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Leipzig 1723 ACC24375
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Leipzig 1723
Christoph GRAUPNER (1683-1760)
Concerto for recorder, strings and bc in F (GWV 323) [09:29)
Johann Friedrich FASCH (1688-1758)
Sonata for two violins, viola and bc in d minor (FWV N,d3) [09:35]
Johann Sebastian BACH (1685-1750)
Concerto for harpsichord, two recorders, strings and bc in F (BWV 1057) [15:20]
Georg Philipp TELEMANN (1681-1767)
Quartet for recorder, violin, viola and bc in g minor (TWV 43,g4) [07:49]
Johann Friedrich FASCH
Concerto for recorder, strings and bc in F (FWV L,F6) [07:53]
Georg Philipp TELEMANN
Concerto for recorder, strings and bc C (TWV 51,C1) [16:09]
Stefan Temmingh (recorder), Sebastian Wienand (harpsichord)
Capricornus Consort Basel
rec. 2020, St German Church, Seewen, Switzerland
Reviewed as a stereo 16/44 download with pdf booklet from Outhere
ACCENT ACC24375 [66:14]

Every Bach lover who sees the year 1723 and the name of the town mentioned in the title of this disc, will immediately know what they refer to. In 1723, the town council of Leipzig had to decide who was to be appointed Thomaskantor, as successor to Johann Kuhnau, who had passed away the year before. We know how the deliberations went and what the final outcome was. This crucial year in music history is used by Stefan Temmingh and his colleagues as a steppingstone for a programme of music by the four main composers who were taken into consideration. It is not more than a steppingstone indeed, because the skills of the candidates in the field of instrumental music did play no role at all in the considerations. The main task of the Thomaskantor was to write the music for the services in the Thomaskirche and the Neukirche, and to teach Latin at the Thomasschule.

The key figure in the programme is Georg Philipp Telemann, not only because he was the first candidate who was offered the post, but also because he was considered the main composer in Germany and because he knew the other three personally. He was close friends with Christoph Graupner: both had studied in Leipzig, and Graupner was Kapellmeister at the court in Darmstadt, when Telemann worked in Frankfurt am Main. Graupner copied many compositions by Telemann, and the latter sometimes borrowed members of the Darmstadt chapel when he needed additional musicians for specific occasions. Telemann also knew Bach, and was the godfather of Bach's second son Carl Philipp Emanuel. Telemann and Fasch were also befriended; in 1733 Telemann performed a cycle of cantatas by Fasch in Hamburg.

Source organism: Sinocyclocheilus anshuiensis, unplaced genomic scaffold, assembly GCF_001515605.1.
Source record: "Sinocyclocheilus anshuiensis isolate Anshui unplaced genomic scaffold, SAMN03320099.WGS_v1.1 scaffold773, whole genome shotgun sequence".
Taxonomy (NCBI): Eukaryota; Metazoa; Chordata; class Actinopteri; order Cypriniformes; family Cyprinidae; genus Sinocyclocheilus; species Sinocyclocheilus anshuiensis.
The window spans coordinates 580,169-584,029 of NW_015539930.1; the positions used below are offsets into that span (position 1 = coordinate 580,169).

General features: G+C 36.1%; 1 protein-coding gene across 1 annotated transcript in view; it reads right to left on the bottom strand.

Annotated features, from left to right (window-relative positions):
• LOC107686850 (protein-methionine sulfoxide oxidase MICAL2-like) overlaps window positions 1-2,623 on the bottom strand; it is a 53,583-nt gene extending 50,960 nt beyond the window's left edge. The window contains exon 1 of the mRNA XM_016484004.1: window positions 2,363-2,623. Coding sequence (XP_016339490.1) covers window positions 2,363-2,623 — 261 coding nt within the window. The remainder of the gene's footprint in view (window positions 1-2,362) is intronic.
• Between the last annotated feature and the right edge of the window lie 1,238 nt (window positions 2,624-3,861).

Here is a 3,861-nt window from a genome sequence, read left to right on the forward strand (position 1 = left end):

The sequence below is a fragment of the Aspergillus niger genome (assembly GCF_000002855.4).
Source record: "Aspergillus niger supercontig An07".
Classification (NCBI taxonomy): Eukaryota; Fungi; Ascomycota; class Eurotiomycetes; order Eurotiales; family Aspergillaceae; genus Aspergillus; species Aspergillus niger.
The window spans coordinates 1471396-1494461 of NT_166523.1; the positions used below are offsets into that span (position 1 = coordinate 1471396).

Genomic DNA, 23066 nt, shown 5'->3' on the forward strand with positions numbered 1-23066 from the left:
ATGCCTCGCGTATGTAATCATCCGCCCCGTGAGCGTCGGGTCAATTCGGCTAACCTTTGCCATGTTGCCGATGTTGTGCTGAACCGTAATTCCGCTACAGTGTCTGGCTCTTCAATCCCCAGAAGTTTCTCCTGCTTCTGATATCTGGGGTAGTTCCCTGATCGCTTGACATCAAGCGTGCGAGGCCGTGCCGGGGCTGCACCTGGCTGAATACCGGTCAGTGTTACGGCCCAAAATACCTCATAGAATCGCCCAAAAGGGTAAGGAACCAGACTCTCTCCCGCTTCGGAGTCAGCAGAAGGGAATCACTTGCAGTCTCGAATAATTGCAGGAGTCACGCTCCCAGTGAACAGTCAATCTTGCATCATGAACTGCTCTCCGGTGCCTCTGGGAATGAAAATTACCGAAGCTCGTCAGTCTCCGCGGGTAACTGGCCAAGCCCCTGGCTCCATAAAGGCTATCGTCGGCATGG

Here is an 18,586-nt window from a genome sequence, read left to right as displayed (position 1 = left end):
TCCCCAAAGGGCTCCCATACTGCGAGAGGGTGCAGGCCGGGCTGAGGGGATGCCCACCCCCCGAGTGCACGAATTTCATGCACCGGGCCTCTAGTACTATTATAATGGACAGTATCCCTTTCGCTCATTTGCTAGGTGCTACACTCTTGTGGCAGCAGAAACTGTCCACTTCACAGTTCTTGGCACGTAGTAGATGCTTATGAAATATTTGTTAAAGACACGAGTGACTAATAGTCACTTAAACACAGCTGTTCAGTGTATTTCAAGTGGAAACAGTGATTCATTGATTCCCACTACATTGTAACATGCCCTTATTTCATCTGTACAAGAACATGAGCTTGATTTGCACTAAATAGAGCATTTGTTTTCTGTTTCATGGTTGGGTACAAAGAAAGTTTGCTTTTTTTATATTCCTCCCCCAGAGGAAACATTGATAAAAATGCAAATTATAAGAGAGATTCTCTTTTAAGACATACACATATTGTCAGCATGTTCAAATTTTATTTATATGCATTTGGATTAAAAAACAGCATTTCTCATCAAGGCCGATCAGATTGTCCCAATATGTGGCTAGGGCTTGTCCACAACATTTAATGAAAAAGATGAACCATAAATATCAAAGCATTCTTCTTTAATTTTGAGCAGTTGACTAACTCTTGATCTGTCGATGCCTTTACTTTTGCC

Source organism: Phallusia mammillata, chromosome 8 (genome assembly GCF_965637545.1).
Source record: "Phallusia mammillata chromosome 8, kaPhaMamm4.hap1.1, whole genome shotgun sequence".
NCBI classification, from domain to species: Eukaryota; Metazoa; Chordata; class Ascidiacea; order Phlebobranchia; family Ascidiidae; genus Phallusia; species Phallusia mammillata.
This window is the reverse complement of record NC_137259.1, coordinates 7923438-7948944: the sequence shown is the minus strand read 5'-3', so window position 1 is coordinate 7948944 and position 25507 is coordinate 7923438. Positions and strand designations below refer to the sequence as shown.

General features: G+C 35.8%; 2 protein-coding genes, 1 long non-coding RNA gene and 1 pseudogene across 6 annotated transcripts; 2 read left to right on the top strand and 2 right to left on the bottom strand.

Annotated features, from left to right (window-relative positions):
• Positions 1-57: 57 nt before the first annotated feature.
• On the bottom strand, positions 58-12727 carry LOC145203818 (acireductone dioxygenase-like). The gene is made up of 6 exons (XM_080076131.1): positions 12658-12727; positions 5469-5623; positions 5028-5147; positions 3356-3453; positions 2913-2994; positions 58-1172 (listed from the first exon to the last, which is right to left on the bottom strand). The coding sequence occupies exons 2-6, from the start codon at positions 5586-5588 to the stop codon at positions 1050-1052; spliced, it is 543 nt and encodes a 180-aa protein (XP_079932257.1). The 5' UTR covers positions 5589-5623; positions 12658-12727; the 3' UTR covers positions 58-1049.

The recorder takes central place in the programme. During the first half of the 18th century it was gradually overshadowed by the transverse flute, but it was still popular among amateurs. This explains the sizeable number of sonatas and other chamber music for recorder or with recorder parts. We find many of them in Telemann's oeuvre who was always particularly keen to provide the growing number of amateurs with good music. The number of solo concertos is much smaller, as such works were often intended for larger establishments, such as collegia musica and court orchestras, which consisted mainly of professionals. The irony in the programme of this disc is that Bach is the only one who did not write any concerto for the recorder (nor any sonata, for that matter). The recorder does play a role in his cantatas and in some of his instrumental music, such as the Brandenburg Concertos. The fourth of these was later arranged into a concerto for harpsichord, in which two recorders join the strings. Sebastian Wienand adds quite a lot of ornamentation to the lines that Bach has written, which is - as many will know - a matter of debate among Bach scholars and performers.

Graupner had originally been appointed in Darmstadt with the task of composing operas. However, his employer soon realised that the performance of operas at his court was beyond his financial resources, and as a result Graupner had to confine himself to the composition of sacred music and instrumental works. His oeuvre includes concertos for various instruments, but only one concerto for recorder. It seems to follow the Vivaldian model, but in fact it is a piece that - as so many of Graupner's works - is hardly comparable with any other music of his time. 'Commonplaces' - in the neutral sense of the word - as we find them in many compositions of the baroque era seem to be largely absent in his oeuvre. Notable in this concerto is the pizzicato accompaniment of the strings in the middle movement, an andante.